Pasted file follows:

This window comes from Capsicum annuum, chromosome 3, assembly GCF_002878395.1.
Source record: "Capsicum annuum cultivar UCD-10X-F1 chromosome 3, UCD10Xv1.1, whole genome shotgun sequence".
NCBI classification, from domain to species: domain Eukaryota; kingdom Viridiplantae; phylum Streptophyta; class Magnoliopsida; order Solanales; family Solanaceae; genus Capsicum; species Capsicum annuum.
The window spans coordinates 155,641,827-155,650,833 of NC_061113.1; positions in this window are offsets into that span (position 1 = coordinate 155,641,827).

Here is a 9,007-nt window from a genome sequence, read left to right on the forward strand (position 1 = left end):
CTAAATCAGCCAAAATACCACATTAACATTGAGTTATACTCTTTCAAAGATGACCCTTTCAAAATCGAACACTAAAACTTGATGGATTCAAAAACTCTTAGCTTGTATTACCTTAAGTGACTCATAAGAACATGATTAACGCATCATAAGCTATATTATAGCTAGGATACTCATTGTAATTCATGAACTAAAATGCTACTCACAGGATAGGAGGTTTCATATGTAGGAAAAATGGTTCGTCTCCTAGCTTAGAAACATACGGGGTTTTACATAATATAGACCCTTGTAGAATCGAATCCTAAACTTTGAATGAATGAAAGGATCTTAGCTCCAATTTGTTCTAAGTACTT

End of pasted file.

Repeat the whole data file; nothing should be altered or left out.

This window comes from Capsicum annuum, chromosome 3, assembly GCF_002878395.1.
Source record: "Capsicum annuum cultivar UCD-10X-F1 chromosome 3, UCD10Xv1.1, whole genome shotgun sequence".
NCBI classification, from domain to species: domain Eukaryota; kingdom Viridiplantae; phylum Streptophyta; class Magnoliopsida; order Solanales; family Solanaceae; genus Capsicum; species Capsicum annuum.
The window spans coordinates 155,641,827-155,650,833 of NC_061113.1; positions in this window are offsets into that span (position 1 = coordinate 155,641,827).

Here is a 9,007-nt window from a genome sequence, read left to right on the forward strand (position 1 = left end):
CTAAATCAGCCAAAATACCACATTAACATTGAGTTATACTCTTTCAAAGATGACCCTTTCAAAATCGAACACTAAAACTTGATGGATTCAAAAACTCTTAGCTTGTATTACCTTAAGTGACTCATAAGAACATGATTAACGCATCATAAGCTATATTATAGCTAGGATACTCATTGTAATTCATGAACTAAAATGCTACTCACAGGATAGGAGGTTTCATATGTAGGAAAAATGGTTCGTCTCCTAGCTTAGAAACATACGGGGTTTTACATAATATAGACCCTTGTAGAATCGAATCCTAAACTTTGAATGAATGAAAGGATCTTAGCTCCAATTTGTTCTAAGTACTT